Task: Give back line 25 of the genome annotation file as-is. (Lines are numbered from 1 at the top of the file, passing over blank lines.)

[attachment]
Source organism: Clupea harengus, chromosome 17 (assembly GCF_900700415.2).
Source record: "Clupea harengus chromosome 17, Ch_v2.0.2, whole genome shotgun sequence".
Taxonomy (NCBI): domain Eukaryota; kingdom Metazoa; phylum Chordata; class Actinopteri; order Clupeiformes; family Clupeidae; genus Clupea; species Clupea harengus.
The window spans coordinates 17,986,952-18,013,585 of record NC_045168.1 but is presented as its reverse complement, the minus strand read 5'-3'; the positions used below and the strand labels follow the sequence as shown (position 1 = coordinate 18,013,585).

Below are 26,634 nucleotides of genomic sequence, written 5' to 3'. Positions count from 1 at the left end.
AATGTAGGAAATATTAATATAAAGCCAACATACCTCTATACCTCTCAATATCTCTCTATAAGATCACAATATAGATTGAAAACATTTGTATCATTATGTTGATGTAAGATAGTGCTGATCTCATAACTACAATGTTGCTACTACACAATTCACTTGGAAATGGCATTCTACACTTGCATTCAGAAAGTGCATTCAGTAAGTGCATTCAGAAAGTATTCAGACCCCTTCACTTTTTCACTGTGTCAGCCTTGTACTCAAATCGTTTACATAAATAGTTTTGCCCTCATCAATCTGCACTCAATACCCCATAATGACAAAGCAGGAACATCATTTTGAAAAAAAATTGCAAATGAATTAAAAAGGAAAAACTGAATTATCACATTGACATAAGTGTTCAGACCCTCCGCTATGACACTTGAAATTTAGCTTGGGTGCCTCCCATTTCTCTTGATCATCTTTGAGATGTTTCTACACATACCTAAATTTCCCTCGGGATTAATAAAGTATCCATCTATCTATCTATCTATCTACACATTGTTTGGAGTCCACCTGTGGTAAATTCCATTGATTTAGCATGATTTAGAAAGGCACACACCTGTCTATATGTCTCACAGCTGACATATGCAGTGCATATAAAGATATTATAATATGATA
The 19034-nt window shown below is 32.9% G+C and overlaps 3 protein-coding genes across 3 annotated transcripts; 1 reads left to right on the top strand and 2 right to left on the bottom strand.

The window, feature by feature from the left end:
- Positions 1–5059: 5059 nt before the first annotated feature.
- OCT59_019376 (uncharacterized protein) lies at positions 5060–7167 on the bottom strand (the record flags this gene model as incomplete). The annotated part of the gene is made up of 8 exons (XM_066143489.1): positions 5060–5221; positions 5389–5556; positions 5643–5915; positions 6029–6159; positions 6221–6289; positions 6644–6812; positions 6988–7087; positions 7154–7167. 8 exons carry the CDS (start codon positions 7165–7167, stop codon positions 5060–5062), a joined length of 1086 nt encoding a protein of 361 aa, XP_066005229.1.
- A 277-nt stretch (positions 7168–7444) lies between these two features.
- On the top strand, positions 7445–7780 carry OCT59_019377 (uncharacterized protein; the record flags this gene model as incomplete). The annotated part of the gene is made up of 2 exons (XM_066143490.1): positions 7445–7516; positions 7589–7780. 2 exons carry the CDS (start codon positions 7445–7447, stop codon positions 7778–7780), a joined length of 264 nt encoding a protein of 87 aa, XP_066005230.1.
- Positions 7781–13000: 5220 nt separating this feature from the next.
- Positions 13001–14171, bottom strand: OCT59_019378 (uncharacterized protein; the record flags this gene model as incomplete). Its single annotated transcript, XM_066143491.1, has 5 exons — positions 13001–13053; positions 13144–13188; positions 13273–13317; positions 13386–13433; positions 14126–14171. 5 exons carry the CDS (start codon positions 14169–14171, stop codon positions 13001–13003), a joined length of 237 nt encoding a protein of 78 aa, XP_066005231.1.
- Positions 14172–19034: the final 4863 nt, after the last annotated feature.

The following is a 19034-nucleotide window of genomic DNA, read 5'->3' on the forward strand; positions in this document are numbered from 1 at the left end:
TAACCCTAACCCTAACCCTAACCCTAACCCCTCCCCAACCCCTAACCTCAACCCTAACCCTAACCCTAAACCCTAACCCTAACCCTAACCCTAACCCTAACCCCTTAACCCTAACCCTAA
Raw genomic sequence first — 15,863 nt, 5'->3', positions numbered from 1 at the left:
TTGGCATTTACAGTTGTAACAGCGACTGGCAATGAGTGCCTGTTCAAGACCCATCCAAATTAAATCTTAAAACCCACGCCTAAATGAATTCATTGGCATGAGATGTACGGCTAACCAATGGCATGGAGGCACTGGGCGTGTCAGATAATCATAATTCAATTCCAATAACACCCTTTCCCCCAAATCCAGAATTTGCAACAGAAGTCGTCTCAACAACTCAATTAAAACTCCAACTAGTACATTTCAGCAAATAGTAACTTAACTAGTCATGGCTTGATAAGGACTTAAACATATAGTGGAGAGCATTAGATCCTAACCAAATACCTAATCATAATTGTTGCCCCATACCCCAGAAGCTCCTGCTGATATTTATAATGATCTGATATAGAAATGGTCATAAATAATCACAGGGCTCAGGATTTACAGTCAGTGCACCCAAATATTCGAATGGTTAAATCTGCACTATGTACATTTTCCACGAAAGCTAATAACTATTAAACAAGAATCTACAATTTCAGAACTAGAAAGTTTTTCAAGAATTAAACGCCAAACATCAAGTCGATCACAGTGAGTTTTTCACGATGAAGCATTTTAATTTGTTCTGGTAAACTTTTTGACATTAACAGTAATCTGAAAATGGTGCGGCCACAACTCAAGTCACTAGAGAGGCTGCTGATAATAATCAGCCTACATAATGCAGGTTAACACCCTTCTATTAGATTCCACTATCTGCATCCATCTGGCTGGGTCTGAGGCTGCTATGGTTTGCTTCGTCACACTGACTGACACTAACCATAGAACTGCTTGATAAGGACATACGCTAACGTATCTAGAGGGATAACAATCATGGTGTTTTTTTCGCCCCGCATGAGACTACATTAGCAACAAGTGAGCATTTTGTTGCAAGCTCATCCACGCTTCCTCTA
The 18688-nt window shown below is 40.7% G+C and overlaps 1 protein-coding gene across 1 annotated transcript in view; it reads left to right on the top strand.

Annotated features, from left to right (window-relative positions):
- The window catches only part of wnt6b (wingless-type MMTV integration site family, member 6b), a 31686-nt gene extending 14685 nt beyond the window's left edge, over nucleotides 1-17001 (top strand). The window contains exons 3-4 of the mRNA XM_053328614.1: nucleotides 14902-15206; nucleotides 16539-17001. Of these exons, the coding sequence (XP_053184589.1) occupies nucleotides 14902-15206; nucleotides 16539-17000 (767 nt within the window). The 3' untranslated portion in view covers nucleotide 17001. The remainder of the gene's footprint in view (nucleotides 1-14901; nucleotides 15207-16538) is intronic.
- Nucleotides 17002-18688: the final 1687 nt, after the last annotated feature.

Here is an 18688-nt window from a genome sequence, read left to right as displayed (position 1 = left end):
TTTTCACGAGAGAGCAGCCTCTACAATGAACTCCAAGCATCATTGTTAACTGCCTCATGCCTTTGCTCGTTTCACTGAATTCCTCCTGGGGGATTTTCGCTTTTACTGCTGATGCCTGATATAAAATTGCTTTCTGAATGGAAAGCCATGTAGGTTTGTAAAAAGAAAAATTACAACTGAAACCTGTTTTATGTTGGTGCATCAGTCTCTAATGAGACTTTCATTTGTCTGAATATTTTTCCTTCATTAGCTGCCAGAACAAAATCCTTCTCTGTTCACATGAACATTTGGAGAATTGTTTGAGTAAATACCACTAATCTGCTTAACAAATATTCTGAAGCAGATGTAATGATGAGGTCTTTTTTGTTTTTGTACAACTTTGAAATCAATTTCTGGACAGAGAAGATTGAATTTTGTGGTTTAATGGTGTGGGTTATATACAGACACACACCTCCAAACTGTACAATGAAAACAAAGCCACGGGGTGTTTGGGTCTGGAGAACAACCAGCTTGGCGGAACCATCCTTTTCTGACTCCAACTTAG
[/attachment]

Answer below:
TTTTCACGAGAGAGCAGCCTCTACAATGAACTCCAAGCATCATTGTTAACTGCCTCATGCCTTTGCTCGTTTCACTGAATTCCTCCTGGGGGATTTTCGCTTTTACTGCTGATGCCTGATATAAAATTGCTTTCTGAATGGAAAGCCATGTAGGTTTGTAAAAAGAAAAATTACAACTGAAACCTGTTTTATGTTGGTGCATCAGTCTCTAATGAGACTTTCATTTGTCTGAATATTTTTCCTTCATTAGCTGCCAGAACAAAATCCTTCTCTGTTCACATGAACATTTGGAGAATTGTTTGAGTAAATACCACTAATCTGCTTAACAAATATTCTGAAGCAGATGTAATGATGAGGTCTTTTTTGTTTTTGTACAACTTTGAAATCAATTTCTGGACAGAGAAGATTGAATTTTGTGGTTTAATGGTGTGGGTTATATACAGACACACACCTCCAAACTGTACAATGAAAACAAAGCCACGGGGTGTTTGGGTCTGGAGAACAACCAGCTTGGCGGAACCATCCTTTTCTGACTCCAACTTAG